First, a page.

• The Frenchman’s Garden (Mondo Macabro) Blu-ray Review



    Released by: Mondo Macabro
    Released on: August 10th, 2021.
    Director: Paul Naschy
    Cast: Paul Naschy, María José Cantudo, Ágata Lys, José Calvo, Silvia Tortosa, Julia Saly
    Year: 1978
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    The Frenchman’s Garden – Movie Review:

    Directed and co-written by Paul Naschy, 1978’s The Frenchman’s Garden, set in the early 1900s, stars Naschy as Juan Andrés Aldije, a Spanish man known to the locals as ‘The Frenchman’ as he lived in France for a while. Since returning, he’s married Elivra (Julia Saly), the daughter of one of the wealthiest men in the area. Elvira’s father doesn’t feel that Juan is good enough for his daughter, and given that he has a habit of sleeping with the prostitutes who work in the inn (which also doubles as a brothel and a gambling den) that he owns and operates, her father was probably right.

    In addition to sleeping around, however, Juan and his right hand man, José Muñoz Lopera (José Calvo), murder men for their money and bury their bodies outside in Juan’s garden. Things get tricky for Juan when a woman he slept with a few months ago, Andrea (María José Cantudo), shows up at his doorstep and tells him that she’s pregnant. This causes some jealousy with Charo (Ágata Lys), one of the aforementioned prostitutes who just so happens to be Juan’s current mistress. Juan arranges for Andrea to have an abortion, which she begrudgingly agrees to thinking that it will save her relationship with him, but Juan’s greed starts to get the better of him.

    Based on the true story of ‘The Frenchman Murders’ that took place in Peñaflor, Spain ending in 1904, The Frenchman’s Garden isn’t quite the straight horror film that you’d expect from Naschy if you’re only familiar with his better known monster movies. There’s very little gore here, no creature effects at all and the whole thing is surprisingly understated, save for the abortion scenes (which still shows quite a bit of restraint in terms of what is actually shown on screen compared to what could have been shown on screen). The movie is all the better for it. Some of the Naschy tropes are still on display (only a few minutes into the movie we see him in bed with a beautiful naked woman, for example!) but this is much more focused on the human drama inherent in the storyline than in the more salacious aspects of what Juan and José get up to.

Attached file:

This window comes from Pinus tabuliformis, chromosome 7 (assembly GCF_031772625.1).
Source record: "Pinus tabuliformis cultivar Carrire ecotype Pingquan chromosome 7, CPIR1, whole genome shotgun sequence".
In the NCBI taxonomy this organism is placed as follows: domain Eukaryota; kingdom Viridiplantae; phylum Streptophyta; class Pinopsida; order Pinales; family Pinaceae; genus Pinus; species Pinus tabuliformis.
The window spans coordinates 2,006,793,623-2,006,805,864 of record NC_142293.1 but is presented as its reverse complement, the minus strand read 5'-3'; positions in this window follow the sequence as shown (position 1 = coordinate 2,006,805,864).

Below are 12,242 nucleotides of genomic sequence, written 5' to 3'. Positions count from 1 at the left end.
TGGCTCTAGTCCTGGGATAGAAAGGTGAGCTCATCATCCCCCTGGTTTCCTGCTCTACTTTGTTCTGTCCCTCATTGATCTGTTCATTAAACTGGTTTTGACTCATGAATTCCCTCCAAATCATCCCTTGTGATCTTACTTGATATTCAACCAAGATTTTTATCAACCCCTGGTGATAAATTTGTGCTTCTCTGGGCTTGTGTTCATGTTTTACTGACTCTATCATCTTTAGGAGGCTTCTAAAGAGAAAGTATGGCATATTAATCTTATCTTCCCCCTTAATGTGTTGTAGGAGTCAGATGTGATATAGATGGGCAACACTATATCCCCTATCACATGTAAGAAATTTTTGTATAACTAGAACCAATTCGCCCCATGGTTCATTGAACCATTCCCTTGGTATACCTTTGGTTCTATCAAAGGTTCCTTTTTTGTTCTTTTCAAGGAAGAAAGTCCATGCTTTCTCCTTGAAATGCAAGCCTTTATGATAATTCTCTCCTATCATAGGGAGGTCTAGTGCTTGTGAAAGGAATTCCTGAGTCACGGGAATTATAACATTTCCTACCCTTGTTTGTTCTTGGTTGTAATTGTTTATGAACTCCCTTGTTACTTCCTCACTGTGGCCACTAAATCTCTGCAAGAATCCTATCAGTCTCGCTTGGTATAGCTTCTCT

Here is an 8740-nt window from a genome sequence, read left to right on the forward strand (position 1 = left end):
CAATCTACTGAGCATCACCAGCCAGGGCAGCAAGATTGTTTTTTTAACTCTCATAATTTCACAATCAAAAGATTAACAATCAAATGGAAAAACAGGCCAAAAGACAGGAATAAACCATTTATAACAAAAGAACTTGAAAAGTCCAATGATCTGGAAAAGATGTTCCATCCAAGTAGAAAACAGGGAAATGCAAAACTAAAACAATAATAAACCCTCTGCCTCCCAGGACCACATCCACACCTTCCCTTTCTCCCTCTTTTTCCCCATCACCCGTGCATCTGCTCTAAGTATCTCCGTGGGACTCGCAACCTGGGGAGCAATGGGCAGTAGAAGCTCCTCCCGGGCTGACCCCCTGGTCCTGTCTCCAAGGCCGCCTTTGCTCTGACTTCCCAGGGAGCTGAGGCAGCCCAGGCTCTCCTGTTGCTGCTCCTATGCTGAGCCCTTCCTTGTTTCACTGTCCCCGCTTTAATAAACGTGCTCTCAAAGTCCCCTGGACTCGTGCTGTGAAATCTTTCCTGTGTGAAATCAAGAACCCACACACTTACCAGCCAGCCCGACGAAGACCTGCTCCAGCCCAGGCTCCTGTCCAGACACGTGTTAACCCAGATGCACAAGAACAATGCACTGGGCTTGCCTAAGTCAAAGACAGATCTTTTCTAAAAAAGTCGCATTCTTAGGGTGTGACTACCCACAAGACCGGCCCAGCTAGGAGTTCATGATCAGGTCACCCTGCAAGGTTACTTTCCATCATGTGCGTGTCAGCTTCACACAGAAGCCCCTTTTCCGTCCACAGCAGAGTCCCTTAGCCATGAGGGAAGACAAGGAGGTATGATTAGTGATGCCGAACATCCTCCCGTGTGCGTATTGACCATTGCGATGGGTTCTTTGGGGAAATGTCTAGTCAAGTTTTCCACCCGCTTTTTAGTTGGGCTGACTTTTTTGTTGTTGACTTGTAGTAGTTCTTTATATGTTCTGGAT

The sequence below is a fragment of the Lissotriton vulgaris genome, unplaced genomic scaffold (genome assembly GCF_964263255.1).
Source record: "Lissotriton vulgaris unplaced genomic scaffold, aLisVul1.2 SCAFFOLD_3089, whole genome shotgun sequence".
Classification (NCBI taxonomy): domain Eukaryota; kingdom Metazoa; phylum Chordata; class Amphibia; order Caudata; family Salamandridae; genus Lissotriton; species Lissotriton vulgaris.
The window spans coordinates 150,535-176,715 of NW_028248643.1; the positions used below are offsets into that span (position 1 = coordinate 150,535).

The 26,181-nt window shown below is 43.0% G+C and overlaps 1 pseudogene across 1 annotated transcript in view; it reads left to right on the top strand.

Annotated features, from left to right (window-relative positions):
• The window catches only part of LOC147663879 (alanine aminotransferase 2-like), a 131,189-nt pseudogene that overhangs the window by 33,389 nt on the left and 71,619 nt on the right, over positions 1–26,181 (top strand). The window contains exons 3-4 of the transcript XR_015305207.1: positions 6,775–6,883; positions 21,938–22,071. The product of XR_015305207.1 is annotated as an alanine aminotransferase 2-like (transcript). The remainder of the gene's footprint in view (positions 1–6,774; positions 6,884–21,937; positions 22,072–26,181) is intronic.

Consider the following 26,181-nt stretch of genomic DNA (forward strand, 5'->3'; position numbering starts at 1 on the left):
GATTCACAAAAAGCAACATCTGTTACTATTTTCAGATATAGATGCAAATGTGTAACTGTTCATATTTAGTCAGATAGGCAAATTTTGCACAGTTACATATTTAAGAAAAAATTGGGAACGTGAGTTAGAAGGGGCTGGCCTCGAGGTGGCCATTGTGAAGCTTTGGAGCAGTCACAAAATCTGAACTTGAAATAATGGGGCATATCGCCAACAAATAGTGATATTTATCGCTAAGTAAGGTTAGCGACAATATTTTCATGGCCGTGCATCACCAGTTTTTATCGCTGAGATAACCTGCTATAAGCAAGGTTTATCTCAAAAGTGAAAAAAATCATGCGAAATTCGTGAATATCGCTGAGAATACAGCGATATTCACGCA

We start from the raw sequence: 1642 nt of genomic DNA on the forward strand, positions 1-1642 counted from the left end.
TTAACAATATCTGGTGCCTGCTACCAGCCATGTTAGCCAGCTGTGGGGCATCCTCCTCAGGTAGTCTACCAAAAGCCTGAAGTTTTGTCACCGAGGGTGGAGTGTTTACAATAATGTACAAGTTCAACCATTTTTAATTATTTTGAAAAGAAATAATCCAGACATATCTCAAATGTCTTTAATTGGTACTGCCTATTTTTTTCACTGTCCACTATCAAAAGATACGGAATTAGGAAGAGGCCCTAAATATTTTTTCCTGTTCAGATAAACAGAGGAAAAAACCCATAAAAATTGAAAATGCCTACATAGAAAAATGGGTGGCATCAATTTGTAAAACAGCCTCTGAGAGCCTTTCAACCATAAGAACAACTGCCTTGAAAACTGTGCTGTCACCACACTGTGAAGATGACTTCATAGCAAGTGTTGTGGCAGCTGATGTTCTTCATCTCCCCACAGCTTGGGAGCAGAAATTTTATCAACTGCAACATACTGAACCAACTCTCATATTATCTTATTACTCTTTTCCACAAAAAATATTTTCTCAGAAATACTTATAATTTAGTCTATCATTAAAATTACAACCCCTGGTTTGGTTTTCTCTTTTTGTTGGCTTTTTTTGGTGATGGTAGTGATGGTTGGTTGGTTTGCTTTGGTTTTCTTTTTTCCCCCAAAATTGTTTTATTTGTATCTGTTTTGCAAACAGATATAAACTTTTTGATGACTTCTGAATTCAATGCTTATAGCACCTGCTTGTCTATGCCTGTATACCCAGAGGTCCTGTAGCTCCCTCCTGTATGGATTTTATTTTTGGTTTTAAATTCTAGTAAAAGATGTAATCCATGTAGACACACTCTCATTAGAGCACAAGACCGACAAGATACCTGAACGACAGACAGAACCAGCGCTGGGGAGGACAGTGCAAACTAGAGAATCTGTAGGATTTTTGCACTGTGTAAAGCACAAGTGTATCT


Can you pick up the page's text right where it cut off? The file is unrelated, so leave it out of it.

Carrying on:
Naschy is also very good in the lead here, delivering a brooding performance that, at times, you expect to explode. It’s a solid turn, and quite a different role than we’re used to seeing him play, but one that he proves more than capable of handling. Supporting work from José Calvo, instantly recognizable from For A Fistful Of Dollars, is strong while both María José Cantudo and Julia Saly are very strong in their legitimately sympathetic parts. Ágata Lys’s character is less sympathetic but we even wind up feeling bad for her before the whole thing is over with, given that Naschy’s character is such a despicable rat bastard in the film!

    The Frenchman’s Garden – Blu-ray Review:

    The Frenchman’s Garden arrives uncut on Region A Blu-ray from Mondo Macabro in an AVC encoded 1080p high definition transfer framed at 2.35.1 widescreen and taking up 21.6GBs of space on the 25GB disc. Taken from a ‘brand new 4k restoration of the original camera negative,’ the film has what we assume is a slightly golden hue to it but color reproduction generally looks quite good here. Detail is nice and strong and black levels are good. Skin tones also look lifelike and natural and the image is free of any obvious compression artifacts, edge enhancement or noise reduction problems. The image is also very clean, aside from the odd white speck here and there it is pretty much completely free of print damage.